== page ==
What I believe is that Red allows similar to happen to him upon stumbling back into the house; specifically, the “Hey, Goblin” and that wild commercial – he lets something else in.

    This explains his gaining more power when the biker/demon blood flows into his mouth, his choking himself trying to force down the vodka (Red openly rejected alcohol in the opening scenes), his ability to build a battleaxe (!), when captured the demon says something inaudible to him where he replies “I don’t want to talk about that”, and his surprised look over picking up the cigarette after defeating the last biker (Red is a smoker). What’s more, I think the goblin and Red switch back and forth as to who is in control, like his preference to take the chainsaw over the battleaxe (Red), or having the ability to crush Jeremiah’s skull (Goblin).

    So, both Jeremiah and Red hold another personality/deity within them. Maybe?!

    Loved this flick all the damn same. Thanks for your article, too!

    Reply
  9. Chad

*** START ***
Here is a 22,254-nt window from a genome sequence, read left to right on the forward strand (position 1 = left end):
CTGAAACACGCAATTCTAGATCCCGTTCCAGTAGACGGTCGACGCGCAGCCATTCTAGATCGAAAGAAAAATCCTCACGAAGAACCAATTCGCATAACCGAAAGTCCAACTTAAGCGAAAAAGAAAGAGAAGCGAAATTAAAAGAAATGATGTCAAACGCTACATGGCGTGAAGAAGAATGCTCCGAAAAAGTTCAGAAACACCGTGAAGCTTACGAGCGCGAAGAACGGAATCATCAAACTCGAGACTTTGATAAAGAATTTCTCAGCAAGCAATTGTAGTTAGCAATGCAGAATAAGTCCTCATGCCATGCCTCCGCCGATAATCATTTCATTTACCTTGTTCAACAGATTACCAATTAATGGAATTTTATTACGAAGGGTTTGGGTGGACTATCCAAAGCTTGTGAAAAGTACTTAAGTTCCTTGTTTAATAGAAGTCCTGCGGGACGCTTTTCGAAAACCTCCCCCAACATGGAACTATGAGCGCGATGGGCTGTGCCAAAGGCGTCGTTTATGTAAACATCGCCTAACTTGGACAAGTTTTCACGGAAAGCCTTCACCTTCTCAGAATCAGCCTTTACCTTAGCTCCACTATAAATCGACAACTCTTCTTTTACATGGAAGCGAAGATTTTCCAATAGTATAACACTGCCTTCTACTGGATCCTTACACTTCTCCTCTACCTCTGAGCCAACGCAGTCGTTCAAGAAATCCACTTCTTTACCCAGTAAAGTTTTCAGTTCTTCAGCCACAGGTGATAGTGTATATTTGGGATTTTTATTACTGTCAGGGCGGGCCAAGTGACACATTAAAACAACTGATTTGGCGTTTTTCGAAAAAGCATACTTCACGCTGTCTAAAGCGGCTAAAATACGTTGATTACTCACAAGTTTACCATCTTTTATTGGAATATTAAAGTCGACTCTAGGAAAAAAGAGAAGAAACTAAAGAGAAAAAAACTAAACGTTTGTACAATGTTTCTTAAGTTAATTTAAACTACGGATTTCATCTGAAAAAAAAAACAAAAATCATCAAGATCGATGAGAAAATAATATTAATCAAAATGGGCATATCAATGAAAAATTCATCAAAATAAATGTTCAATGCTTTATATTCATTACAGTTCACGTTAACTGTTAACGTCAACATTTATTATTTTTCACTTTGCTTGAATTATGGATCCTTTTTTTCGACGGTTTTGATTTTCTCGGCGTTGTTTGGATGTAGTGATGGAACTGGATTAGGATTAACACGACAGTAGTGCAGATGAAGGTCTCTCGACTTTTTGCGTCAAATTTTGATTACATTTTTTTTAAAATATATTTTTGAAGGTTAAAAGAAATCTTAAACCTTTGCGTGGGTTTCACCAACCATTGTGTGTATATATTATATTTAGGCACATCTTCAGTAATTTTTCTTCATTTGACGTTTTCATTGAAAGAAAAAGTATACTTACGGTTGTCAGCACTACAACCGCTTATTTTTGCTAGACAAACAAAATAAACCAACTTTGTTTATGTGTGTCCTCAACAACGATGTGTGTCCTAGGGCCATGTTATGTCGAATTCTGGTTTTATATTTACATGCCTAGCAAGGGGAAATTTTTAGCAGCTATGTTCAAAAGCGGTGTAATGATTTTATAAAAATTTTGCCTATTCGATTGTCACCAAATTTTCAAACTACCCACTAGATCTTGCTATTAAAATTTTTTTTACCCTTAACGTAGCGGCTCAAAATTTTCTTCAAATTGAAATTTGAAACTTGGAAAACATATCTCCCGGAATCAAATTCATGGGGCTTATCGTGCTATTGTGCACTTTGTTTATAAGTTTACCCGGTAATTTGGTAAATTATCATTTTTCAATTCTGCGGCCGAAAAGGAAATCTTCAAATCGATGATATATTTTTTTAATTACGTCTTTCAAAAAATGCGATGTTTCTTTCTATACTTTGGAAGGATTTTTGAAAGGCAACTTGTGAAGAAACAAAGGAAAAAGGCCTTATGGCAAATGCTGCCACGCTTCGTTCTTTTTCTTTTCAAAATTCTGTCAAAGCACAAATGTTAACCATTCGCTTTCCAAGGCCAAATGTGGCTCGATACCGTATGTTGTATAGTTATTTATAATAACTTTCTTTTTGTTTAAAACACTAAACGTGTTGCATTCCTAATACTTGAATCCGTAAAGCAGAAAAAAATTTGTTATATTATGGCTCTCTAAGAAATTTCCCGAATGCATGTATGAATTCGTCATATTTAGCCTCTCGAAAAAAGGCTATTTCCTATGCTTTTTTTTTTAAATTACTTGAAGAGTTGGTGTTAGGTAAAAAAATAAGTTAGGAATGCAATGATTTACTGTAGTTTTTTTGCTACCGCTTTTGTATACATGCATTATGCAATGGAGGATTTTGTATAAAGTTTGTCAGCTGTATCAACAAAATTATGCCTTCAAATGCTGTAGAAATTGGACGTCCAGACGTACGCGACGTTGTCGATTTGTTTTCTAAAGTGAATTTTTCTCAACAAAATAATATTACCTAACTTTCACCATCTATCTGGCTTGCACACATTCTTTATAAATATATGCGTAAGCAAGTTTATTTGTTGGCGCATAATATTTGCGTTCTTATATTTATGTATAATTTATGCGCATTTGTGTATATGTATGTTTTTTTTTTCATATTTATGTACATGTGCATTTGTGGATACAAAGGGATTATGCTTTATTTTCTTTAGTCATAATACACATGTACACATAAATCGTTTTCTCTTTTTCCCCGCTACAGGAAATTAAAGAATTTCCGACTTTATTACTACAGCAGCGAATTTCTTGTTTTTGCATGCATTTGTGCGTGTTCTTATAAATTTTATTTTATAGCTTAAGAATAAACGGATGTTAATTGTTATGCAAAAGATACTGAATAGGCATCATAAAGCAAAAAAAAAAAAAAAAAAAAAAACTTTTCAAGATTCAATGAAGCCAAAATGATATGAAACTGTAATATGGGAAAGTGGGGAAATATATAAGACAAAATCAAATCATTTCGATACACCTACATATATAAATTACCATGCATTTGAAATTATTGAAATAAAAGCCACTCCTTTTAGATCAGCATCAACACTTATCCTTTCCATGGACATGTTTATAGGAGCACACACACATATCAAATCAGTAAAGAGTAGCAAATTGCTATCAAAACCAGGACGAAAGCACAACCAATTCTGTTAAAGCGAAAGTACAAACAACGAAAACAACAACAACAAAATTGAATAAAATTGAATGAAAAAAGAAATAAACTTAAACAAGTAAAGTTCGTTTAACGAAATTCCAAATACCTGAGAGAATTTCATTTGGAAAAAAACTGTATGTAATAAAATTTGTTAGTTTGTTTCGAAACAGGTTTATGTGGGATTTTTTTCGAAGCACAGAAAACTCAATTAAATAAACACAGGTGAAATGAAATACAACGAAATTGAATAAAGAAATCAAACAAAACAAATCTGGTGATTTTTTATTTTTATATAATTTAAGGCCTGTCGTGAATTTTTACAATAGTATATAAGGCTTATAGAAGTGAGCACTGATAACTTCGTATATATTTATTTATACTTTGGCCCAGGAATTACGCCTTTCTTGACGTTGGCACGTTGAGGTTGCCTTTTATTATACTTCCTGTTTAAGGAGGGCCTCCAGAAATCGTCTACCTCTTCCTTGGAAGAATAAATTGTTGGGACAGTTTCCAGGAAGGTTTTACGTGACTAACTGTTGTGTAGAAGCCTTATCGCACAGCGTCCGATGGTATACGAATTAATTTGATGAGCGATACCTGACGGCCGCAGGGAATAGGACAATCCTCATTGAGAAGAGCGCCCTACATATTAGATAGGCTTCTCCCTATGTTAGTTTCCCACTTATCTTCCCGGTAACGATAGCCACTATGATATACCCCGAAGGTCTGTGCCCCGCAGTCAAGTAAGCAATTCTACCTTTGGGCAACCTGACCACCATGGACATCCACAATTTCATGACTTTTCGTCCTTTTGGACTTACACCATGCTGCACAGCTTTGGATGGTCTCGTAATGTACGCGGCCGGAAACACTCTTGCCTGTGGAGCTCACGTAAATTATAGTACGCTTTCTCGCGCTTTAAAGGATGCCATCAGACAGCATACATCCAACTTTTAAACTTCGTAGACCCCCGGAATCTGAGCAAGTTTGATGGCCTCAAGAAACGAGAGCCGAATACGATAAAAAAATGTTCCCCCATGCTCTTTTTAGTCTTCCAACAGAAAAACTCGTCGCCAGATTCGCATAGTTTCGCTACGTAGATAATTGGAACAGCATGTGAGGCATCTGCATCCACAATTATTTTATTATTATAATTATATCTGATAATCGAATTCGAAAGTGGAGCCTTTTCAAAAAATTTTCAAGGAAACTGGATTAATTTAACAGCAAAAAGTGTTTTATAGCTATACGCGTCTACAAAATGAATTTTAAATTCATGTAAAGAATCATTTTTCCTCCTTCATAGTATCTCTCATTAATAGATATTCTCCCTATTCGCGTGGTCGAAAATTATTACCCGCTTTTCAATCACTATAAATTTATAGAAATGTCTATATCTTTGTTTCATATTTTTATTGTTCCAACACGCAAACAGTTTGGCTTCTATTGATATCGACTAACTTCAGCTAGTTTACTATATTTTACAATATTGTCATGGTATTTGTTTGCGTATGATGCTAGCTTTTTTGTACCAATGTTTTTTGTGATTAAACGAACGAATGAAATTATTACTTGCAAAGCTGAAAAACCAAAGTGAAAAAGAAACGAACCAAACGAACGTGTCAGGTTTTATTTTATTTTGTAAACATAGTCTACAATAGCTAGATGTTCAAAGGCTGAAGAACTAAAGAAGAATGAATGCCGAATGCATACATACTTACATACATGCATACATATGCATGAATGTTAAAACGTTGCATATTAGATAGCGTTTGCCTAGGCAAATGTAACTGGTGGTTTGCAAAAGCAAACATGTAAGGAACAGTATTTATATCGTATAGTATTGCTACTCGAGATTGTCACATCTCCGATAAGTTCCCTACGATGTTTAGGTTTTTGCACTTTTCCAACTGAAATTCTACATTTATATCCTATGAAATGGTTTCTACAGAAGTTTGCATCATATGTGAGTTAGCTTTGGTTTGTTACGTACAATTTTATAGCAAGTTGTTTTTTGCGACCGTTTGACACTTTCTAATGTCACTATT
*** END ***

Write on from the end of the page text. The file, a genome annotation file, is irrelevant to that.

Putting all the fantastical elements aside, I think the movie can be basically seen as a man dealing with the death of a loved one. In the beginning, Red declines a drink after a hard day at work suggesting he had substance abuse issues in the past. In reality we can assume Mandy dies and Red is now seeking a way to deal with this loss. In the movie, after her death, we see him drink a bottle of alcohol, snort a big pile of coke, and take a small dose of the drug from the jar. This suggests he is returning to alcohol and drugs to deal with his loss. During this time, he is battling his inner demons with the anger of a man who feels that his loved one has unjustly been taken from him by death. There is a scene near the end that shows Red lying on the ground at his work site where trees have been cut down suggesting this is all in his mind while he is unable to deal with reality.